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The art of cohesion

Currently, I’m in the middle of writing the tenth book in the Elsie Jones Adventures (The first of which will release in the spring of next year), and I’ve been thinking more and more about process.  The closer I get to the fifteenth book (The concluding book of the series) , the more difficult it is to write the books because there is so much more that goes into them.

The first three were pure adventures.  They each had a beginning middle and end, and for the fifteen book arc, I could act like a writer from the TV series Lost and make up anything I wanted to.  Books four, five, and six got to explore the over all story arc while still being complete adventures, but I still didn’t have to bring things together.  Then in books seven, eight, and nine, realizations began to take place and the over all story arc became clear.  Now writing book ten I’m having trouble with a clear vision to the end.

My writers group, The Live Poets Society, contains a mixture of writing concepts.  There are those that write only what’s on their mind at the time and then go back later and bring it all together, there are those that write from start to finish with an arc in mind, and then there’s me, who comes up with a complete outline before writing a single word in the story.

I know the main contention to writing an outline first.  People tell me all the time.

“I don’t want to be contained.  If I get into some good writing I don’t want to have to keep it to the outline.”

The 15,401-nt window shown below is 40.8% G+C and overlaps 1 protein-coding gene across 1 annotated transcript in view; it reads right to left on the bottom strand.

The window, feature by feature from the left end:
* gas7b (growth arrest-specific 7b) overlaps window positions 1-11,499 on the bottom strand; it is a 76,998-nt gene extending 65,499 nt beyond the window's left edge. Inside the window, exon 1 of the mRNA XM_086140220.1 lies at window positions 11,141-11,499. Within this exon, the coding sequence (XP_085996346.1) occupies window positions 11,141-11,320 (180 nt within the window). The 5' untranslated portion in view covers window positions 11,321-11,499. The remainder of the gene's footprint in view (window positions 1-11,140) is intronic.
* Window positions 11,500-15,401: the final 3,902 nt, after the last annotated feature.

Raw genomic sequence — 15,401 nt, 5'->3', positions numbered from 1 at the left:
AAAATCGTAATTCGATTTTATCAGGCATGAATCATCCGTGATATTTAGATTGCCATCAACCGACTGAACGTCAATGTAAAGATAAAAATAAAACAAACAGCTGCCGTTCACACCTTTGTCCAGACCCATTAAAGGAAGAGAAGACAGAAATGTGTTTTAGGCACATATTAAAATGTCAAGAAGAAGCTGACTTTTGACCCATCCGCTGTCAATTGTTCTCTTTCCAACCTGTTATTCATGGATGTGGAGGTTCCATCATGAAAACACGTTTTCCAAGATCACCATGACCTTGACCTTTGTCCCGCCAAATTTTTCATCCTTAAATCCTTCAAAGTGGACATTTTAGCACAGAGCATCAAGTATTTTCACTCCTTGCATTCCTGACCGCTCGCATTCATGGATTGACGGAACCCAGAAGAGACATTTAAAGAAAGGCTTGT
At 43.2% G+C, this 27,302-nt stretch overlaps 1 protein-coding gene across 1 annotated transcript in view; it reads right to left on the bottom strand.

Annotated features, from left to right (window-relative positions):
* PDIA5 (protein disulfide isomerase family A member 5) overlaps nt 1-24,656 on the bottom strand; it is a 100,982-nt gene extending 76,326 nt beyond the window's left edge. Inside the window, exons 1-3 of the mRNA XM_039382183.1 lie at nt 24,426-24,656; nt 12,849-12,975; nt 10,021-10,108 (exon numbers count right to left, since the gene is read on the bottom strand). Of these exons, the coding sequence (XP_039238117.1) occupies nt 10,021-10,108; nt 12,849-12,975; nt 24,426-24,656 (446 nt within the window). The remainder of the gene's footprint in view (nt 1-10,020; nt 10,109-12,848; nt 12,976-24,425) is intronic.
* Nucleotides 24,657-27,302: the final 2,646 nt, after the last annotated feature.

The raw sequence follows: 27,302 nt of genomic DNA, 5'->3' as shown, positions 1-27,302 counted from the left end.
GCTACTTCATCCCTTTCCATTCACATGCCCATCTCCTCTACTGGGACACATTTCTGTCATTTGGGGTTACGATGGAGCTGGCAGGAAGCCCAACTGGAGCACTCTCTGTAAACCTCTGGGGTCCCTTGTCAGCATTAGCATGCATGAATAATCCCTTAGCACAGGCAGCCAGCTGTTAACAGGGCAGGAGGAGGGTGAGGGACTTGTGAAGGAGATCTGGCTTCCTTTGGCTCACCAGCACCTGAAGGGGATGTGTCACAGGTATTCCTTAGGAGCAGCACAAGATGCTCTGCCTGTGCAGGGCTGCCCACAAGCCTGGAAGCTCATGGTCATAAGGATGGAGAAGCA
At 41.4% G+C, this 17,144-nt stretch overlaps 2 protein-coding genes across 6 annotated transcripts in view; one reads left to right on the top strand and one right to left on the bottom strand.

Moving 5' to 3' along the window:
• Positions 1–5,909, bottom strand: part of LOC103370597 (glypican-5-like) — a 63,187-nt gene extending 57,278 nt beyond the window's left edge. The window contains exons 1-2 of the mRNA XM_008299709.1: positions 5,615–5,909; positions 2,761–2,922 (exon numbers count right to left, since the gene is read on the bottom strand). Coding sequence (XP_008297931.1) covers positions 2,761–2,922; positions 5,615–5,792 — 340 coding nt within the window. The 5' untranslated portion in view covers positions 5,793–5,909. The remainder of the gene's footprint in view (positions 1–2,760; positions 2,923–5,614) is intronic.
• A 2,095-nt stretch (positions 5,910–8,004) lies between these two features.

Believe me I felt the same way before I had a writing contract.

Writing an outline first is like doing your due diligence in a research project. The outline is the creative outlet.  when you’re writing an outline, you get to come up with the plot line.  You are not bound by having to deal with language or grammar, you are not bound by having to keep your own thoughts out of the text.  You can do whatever you want to, then when you’re done, you have a complete story arc, not just a beginning, and end and some random scenes you really want to write.

When I first started writing Elsie Jones I wrote from the cuff.  I had a vague idea of what I wanted and I wrote what came to me, flowing through my fingers onto the screen.  Now I have the outline to make sure that things don’t get too screwy.

Do I always stick to the outline with zeal?  No.  Things always come up when you’re writing, but outlining is a great way to brainstorm and keep your thoughts linear.  When you have a complicated subplot that ranges over fifteen books, but each book has to be a contained adventure all it’s own you get a bit bogged down in the minutia.  The only way out of it is to outline.

Give it a shot.  Do some outlining of your own.  See how it strikes you.  I guarantee your stories will be better and more cohesive.

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